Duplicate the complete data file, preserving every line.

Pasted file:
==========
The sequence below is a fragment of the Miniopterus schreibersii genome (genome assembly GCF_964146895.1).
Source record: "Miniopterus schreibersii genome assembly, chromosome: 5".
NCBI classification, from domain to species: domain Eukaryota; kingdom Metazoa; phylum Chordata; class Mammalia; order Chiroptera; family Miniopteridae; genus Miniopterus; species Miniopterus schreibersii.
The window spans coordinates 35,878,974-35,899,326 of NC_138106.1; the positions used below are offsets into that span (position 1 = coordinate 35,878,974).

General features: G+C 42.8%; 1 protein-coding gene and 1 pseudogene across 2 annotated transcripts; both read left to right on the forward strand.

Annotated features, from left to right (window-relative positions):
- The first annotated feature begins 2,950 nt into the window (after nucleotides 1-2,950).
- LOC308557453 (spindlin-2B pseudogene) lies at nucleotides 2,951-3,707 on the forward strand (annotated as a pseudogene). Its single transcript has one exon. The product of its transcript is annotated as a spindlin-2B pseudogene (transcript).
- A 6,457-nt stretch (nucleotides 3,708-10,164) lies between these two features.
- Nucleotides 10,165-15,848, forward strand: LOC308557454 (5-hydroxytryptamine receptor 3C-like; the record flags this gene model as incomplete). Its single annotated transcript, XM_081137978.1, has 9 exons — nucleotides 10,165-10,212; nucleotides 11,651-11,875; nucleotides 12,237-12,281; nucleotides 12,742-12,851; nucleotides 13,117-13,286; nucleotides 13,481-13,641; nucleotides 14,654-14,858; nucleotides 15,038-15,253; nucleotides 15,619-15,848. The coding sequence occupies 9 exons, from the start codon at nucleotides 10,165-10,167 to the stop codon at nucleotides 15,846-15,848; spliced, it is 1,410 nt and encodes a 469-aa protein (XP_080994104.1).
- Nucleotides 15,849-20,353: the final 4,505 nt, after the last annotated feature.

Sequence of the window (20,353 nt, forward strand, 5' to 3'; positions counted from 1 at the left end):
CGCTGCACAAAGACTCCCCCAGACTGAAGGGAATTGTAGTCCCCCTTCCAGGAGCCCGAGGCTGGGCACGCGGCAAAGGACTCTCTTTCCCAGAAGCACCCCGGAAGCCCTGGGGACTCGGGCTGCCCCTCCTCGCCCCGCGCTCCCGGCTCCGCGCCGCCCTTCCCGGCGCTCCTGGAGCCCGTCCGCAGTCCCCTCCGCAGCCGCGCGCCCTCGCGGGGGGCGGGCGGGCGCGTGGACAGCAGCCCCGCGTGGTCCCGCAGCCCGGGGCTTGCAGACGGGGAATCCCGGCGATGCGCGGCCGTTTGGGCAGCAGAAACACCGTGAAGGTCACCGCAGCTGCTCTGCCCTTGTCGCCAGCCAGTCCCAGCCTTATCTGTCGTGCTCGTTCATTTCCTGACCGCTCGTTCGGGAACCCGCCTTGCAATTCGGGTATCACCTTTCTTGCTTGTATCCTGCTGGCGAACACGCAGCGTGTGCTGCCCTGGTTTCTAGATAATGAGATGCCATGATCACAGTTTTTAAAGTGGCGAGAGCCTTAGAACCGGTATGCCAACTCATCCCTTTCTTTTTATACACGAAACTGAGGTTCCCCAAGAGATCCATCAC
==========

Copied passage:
The sequence below is a fragment of the Miniopterus schreibersii genome (genome assembly GCF_964146895.1).
Source record: "Miniopterus schreibersii genome assembly, chromosome: 5".
NCBI classification, from domain to species: domain Eukaryota; kingdom Metazoa; phylum Chordata; class Mammalia; order Chiroptera; family Miniopteridae; genus Miniopterus; species Miniopterus schreibersii.
The window spans coordinates 35,878,974-35,899,326 of NC_138106.1; the positions used below are offsets into that span (position 1 = coordinate 35,878,974).

General features: G+C 42.8%; 1 protein-coding gene and 1 pseudogene across 2 annotated transcripts; both read left to right on the forward strand.

Annotated features, from left to right (window-relative positions):
- The first annotated feature begins 2,950 nt into the window (after nucleotides 1-2,950).
- LOC308557453 (spindlin-2B pseudogene) lies at nucleotides 2,951-3,707 on the forward strand (annotated as a pseudogene). Its single transcript has one exon. The product of its transcript is annotated as a spindlin-2B pseudogene (transcript).
- A 6,457-nt stretch (nucleotides 3,708-10,164) lies between these two features.
- Nucleotides 10,165-15,848, forward strand: LOC308557454 (5-hydroxytryptamine receptor 3C-like; the record flags this gene model as incomplete). Its single annotated transcript, XM_081137978.1, has 9 exons — nucleotides 10,165-10,212; nucleotides 11,651-11,875; nucleotides 12,237-12,281; nucleotides 12,742-12,851; nucleotides 13,117-13,286; nucleotides 13,481-13,641; nucleotides 14,654-14,858; nucleotides 15,038-15,253; nucleotides 15,619-15,848. The coding sequence occupies 9 exons, from the start codon at nucleotides 10,165-10,167 to the stop codon at nucleotides 15,846-15,848; spliced, it is 1,410 nt and encodes a 469-aa protein (XP_080994104.1).
- Nucleotides 15,849-20,353: the final 4,505 nt, after the last annotated feature.

Sequence of the window (20,353 nt, forward strand, 5' to 3'; positions counted from 1 at the left end):
CGCTGCACAAAGACTCCCCCAGACTGAAGGGAATTGTAGTCCCCCTTCCAGGAGCCCGAGGCTGGGCACGCGGCAAAGGACTCTCTTTCCCAGAAGCACCCCGGAAGCCCTGGGGACTCGGGCTGCCCCTCCTCGCCCCGCGCTCCCGGCTCCGCGCCGCCCTTCCCGGCGCTCCTGGAGCCCGTCCGCAGTCCCCTCCGCAGCCGCGCGCCCTCGCGGGGGGCGGGCGGGCGCGTGGACAGCAGCCCCGCGTGGTCCCGCAGCCCGGGGCTTGCAGACGGGGAATCCCGGCGATGCGCGGCCGTTTGGGCAGCAGAAACACCGTGAAGGTCACCGCAGCTGCTCTGCCCTTGTCGCCAGCCAGTCCCAGCCTTATCTGTCGTGCTCGTTCATTTCCTGACCGCTCGTTCGGGAACCCGCCTTGCAATTCGGGTATCACCTTTCTTGCTTGTATCCTGCTGGCGAACACGCAGCGTGTGCTGCCCTGGTTTCTAGATAATGAGATGCCATGATCACAGTTTTTAAAGTGGCGAGAGCCTTAGAACCGGTATGCCAACTCATCCCTTTCTTTTTATACACGAAACTGAGGTTCCCCAAGAGATCCATCAC